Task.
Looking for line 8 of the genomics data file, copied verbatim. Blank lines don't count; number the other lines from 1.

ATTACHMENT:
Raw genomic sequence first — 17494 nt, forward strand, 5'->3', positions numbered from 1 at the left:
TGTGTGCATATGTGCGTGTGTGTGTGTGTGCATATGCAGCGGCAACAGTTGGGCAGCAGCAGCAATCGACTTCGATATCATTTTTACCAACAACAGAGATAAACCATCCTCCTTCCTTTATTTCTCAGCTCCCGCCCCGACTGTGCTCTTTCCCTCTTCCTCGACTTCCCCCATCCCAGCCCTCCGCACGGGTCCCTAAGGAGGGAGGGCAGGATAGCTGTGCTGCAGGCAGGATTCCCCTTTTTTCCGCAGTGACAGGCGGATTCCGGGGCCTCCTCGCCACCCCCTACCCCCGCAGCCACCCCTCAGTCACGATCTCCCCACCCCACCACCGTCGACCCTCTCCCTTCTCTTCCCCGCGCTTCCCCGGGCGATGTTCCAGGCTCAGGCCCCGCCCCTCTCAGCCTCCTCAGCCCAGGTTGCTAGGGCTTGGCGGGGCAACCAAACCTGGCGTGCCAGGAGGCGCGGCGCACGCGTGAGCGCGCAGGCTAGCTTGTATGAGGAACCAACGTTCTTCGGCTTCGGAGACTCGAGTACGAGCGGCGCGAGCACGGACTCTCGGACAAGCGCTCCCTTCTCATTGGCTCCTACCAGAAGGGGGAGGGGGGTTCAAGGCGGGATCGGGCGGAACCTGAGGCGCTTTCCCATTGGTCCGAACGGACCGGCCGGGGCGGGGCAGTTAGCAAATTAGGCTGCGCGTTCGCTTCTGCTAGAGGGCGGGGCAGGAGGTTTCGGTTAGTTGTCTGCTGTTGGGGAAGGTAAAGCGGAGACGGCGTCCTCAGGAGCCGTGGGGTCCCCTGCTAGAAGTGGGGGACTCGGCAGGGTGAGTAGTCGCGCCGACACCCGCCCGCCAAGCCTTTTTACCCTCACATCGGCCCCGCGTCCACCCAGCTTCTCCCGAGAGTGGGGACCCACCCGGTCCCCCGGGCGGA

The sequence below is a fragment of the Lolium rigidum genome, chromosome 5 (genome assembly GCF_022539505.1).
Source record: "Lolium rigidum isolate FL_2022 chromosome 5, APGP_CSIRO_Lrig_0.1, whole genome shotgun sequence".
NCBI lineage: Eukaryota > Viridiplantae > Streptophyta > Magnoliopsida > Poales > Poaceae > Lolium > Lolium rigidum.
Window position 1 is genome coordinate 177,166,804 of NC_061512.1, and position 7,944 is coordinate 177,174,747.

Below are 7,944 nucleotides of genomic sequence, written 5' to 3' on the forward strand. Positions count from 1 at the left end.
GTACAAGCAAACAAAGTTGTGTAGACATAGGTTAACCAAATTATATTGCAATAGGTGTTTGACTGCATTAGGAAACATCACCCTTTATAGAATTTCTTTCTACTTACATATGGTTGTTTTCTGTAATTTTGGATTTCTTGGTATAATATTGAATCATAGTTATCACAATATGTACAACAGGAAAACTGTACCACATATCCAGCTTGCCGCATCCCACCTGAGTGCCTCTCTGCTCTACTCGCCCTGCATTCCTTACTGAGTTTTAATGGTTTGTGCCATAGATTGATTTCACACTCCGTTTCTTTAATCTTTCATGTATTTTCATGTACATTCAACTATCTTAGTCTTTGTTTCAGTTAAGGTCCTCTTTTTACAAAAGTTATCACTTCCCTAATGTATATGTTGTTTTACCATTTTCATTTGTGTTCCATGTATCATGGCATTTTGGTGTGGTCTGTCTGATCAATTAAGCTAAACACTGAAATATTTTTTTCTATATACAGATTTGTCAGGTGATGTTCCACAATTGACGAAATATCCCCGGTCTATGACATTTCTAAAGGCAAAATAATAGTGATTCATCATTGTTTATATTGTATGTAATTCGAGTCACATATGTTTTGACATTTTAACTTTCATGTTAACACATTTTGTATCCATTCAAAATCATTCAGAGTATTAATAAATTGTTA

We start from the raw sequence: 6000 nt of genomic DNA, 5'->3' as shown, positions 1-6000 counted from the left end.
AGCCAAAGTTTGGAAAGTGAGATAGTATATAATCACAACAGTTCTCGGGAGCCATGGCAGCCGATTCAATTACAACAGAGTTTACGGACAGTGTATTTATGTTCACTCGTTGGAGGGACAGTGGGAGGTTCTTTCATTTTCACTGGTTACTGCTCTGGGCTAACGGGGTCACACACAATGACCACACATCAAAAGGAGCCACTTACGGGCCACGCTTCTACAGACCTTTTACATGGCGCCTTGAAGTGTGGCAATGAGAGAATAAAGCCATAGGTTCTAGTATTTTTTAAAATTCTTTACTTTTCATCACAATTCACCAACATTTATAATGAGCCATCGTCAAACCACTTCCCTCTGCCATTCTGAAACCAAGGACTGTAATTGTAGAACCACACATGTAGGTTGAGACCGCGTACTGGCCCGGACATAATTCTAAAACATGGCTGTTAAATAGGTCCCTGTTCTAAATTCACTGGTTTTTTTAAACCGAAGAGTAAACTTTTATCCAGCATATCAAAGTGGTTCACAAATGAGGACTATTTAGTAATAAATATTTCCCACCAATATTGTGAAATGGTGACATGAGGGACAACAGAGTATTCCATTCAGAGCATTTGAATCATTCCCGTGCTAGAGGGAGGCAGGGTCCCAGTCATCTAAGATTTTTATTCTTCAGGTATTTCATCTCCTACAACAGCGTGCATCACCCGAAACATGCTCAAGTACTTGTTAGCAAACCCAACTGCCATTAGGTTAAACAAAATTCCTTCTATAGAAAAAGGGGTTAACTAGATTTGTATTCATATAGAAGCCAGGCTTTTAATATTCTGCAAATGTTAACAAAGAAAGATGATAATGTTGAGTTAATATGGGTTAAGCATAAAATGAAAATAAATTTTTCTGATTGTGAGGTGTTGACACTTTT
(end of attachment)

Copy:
GTACAAGCAAACAAAGTTGTGTAGACATAGGTTAACCAAATTATATTGCAATAGGTGTTTGACTGCATTAGGAAACATCACCCTTTATAGAATTTCTTTCTACTTACATATGGTTGTTTTCTGTAATTTTGGATTTCTTGGTATAATATTGAATCATAGTTATCACAATATGTACAACAGGAAAACTGTACCACATATCCAGCTTGCCGCATCCCACCTGAGTGCCTCTCTGCTCTACTCGCCCTGCATTCCTTACTGAGTTTTAATGGTTTGTGCCATAGATTGATTTCACACTCCGTTTCTTTAATCTTTCATGTATTTTCATGTACATTCAACTATCTTAGTCTTTGTTTCAGTTAAGGTCCTCTTTTTACAAAAGTTATCACTTCCCTAATGTATATGTTGTTTTACCATTTTCATTTGTGTTCCATGTATCATGGCATTTTGGTGTGGTCTGTCTGATCAATTAAGCTAAACACTGAAATATTTTTTTCTATATACAGATTTGTCAGGTGATGTTCCACAATTGACGAAATATCCCCGGTCTATGACATTTCTAAAGGCAAAATAATAGTGATTCATCATTGTTTATATTGTATGTAATTCGAGTCACATATGTTTTGACATTTTAACTTTCATGTTAACACATTTTGTATCCATTCAAAATCATTCAGAGTATTAATAAATTGTTA